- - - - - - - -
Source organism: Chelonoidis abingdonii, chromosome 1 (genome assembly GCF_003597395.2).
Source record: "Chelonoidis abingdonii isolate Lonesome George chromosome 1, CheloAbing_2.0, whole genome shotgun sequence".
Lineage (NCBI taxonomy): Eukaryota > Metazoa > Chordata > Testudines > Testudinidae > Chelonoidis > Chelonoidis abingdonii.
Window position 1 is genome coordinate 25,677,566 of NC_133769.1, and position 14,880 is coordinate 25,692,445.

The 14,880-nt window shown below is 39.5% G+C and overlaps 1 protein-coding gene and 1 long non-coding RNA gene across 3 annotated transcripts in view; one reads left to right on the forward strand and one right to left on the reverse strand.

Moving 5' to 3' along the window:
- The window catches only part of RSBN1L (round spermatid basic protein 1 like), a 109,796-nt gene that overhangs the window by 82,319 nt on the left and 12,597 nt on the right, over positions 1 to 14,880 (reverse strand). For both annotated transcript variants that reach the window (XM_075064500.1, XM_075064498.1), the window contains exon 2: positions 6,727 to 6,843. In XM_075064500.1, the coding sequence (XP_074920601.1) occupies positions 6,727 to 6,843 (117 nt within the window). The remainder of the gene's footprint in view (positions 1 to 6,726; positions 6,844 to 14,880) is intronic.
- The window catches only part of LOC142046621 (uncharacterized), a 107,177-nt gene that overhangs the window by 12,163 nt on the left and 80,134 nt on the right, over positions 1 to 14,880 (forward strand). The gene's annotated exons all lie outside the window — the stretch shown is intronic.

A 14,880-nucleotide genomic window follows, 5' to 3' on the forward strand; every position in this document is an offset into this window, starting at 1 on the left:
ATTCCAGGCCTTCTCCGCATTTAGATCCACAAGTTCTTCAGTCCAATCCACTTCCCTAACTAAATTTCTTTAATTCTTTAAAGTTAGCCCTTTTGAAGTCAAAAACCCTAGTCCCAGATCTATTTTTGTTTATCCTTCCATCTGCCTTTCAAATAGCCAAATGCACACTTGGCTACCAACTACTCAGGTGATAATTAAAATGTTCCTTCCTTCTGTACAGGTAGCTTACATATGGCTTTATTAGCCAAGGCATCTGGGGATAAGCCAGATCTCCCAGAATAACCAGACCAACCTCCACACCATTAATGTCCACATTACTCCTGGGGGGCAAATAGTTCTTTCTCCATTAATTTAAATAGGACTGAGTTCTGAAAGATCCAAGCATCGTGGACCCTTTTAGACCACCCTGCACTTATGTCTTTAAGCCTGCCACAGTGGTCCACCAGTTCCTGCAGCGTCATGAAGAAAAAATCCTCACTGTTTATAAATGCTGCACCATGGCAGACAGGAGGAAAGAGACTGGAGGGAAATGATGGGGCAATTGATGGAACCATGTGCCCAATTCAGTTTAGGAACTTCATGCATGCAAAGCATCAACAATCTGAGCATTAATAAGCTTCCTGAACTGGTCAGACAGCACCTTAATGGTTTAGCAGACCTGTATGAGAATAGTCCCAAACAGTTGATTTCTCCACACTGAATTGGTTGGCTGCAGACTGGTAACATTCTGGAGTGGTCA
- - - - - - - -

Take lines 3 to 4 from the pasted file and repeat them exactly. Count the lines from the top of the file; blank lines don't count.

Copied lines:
Lineage (NCBI taxonomy): Eukaryota > Metazoa > Chordata > Testudines > Testudinidae > Chelonoidis > Chelonoidis abingdonii.
Window position 1 is genome coordinate 25,677,566 of NC_133769.1, and position 14,880 is coordinate 25,692,445.